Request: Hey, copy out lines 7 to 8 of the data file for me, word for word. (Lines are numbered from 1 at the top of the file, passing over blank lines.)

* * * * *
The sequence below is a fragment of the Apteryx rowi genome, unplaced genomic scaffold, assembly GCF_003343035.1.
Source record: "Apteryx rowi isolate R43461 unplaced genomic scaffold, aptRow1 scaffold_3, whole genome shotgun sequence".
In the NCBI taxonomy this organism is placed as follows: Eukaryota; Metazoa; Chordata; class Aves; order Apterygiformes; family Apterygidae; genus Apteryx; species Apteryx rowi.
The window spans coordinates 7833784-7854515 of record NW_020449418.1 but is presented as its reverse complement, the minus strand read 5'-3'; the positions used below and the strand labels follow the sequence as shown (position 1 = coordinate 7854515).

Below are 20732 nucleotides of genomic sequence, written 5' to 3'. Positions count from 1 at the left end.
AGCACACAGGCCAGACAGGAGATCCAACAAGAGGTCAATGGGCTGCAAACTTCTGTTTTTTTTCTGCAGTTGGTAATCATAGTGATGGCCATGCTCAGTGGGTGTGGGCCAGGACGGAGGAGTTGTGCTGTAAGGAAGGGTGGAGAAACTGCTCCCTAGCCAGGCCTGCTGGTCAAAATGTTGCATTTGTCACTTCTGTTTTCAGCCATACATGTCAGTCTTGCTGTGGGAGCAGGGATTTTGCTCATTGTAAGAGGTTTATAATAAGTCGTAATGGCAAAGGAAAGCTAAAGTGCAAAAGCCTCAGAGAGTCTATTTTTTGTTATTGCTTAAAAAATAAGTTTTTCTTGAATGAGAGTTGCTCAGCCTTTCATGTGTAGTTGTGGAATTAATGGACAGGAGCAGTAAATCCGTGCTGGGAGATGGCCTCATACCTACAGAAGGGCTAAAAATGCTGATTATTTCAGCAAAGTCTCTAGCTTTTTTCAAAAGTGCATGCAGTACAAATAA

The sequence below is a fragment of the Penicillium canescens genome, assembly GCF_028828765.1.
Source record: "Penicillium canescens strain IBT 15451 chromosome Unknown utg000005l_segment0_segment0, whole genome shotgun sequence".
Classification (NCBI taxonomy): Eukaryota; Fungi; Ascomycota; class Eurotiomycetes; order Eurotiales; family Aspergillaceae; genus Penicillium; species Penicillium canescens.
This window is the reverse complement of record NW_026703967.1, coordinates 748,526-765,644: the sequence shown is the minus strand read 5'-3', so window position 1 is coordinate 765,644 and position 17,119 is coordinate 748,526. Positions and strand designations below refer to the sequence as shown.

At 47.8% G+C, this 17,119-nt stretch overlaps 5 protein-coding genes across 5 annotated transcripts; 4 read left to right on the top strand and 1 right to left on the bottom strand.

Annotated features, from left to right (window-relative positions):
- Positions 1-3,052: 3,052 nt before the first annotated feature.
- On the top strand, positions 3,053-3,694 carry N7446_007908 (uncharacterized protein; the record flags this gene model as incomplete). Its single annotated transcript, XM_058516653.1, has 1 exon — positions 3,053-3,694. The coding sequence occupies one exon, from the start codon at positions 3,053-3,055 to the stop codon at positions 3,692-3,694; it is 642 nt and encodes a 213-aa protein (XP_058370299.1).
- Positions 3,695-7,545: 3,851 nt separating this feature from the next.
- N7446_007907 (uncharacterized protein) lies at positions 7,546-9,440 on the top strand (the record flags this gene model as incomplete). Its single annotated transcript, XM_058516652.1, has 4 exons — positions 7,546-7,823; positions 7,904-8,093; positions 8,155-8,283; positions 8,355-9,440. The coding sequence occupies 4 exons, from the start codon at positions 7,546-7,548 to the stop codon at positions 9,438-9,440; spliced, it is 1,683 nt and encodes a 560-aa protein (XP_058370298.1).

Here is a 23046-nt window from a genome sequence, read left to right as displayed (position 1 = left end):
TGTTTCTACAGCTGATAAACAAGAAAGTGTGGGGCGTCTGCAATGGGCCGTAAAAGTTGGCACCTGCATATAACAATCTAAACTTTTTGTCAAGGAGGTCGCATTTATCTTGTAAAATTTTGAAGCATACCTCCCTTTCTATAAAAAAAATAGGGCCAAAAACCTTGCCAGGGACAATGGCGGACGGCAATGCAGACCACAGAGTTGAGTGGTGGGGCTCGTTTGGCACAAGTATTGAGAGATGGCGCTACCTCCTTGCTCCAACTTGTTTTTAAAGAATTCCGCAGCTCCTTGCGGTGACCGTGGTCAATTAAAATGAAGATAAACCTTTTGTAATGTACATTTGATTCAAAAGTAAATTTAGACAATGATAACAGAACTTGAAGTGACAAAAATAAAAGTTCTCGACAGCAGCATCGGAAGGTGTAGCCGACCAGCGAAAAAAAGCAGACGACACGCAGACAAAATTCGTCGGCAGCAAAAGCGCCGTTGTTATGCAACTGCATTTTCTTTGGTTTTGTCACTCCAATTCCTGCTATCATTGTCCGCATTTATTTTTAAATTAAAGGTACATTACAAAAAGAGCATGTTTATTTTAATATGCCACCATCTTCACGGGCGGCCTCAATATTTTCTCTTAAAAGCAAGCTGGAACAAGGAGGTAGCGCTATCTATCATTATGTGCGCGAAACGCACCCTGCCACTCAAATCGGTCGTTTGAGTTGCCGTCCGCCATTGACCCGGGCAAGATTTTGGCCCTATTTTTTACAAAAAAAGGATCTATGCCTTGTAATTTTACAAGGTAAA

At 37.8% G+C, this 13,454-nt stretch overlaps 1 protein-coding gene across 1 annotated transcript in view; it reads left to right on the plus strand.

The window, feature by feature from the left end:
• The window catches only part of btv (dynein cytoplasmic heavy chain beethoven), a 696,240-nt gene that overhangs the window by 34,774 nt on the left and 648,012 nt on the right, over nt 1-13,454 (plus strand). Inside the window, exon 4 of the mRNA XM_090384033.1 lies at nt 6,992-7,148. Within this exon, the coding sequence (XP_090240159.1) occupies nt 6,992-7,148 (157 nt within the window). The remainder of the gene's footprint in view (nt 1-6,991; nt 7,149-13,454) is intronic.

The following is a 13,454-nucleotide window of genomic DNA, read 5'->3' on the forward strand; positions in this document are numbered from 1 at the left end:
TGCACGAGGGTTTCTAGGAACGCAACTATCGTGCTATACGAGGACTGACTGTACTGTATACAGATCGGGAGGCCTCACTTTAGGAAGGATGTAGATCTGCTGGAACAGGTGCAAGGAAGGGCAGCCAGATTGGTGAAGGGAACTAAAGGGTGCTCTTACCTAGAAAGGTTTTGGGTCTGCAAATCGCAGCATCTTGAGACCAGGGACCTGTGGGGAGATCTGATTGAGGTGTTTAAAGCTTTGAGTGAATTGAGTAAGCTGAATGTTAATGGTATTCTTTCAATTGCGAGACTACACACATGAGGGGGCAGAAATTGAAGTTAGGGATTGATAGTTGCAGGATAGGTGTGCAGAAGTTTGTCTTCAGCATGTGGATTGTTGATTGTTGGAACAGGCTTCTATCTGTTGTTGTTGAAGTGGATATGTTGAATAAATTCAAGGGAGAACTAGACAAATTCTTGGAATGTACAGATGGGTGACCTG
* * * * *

The sequence below is a fragment of the Penicillium canescens genome, assembly GCF_028828765.1.
Source record: "Penicillium canescens strain IBT 15451 chromosome Unknown utg000005l_segment0_segment0, whole genome shotgun sequence".